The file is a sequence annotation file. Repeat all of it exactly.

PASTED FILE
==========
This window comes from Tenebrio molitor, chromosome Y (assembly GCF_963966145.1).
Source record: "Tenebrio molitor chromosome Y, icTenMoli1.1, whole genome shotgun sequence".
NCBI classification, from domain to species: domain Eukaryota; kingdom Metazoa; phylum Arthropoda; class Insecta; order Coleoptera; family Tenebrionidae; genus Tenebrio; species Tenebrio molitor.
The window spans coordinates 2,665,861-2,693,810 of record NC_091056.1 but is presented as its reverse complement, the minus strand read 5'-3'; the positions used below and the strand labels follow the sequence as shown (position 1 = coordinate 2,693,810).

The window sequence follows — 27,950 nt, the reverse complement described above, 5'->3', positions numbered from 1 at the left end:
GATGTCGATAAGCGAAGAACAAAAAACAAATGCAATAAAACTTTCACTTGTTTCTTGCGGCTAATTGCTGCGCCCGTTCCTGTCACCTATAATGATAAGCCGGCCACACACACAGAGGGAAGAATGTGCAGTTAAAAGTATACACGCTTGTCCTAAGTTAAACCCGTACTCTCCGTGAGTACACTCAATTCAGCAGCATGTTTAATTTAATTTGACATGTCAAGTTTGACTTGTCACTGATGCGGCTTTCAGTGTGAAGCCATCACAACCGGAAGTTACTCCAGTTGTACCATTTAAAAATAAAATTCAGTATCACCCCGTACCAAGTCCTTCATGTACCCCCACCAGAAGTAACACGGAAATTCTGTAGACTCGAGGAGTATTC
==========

This window comes from Tenebrio molitor, chromosome Y (assembly GCF_963966145.1).
Source record: "Tenebrio molitor chromosome Y, icTenMoli1.1, whole genome shotgun sequence".
NCBI classification, from domain to species: domain Eukaryota; kingdom Metazoa; phylum Arthropoda; class Insecta; order Coleoptera; family Tenebrionidae; genus Tenebrio; species Tenebrio molitor.
The window spans coordinates 2,665,861-2,693,810 of record NC_091056.1 but is presented as its reverse complement, the minus strand read 5'-3'; the positions used below and the strand labels follow the sequence as shown (position 1 = coordinate 2,693,810).

The window sequence follows — 27,950 nt, the reverse complement described above, 5'->3', positions numbered from 1 at the left end:
GATGTCGATAAGCGAAGAACAAAAAACAAATGCAATAAAACTTTCACTTGTTTCTTGCGGCTAATTGCTGCGCCCGTTCCTGTCACCTATAATGATAAGCCGGCCACACACACAGAGGGAAGAATGTGCAGTTAAAAGTATACACGCTTGTCCTAAGTTAAACCCGTACTCTCCGTGAGTACACTCAATTCAGCAGCATGTTTAATTTAATTTGACATGTCAAGTTTGACTTGTCACTGATGCGGCTTTCAGTGTGAAGCCATCACAACCGGAAGTTACTCCAGTTGTACCATTTAAAAATAAAATTCAGTATCACCCCGTACCAAGTCCTTCATGTACCCCCACCAGAAGTAACACGGAAATTCTGTAGACTCGAGGAGTATTC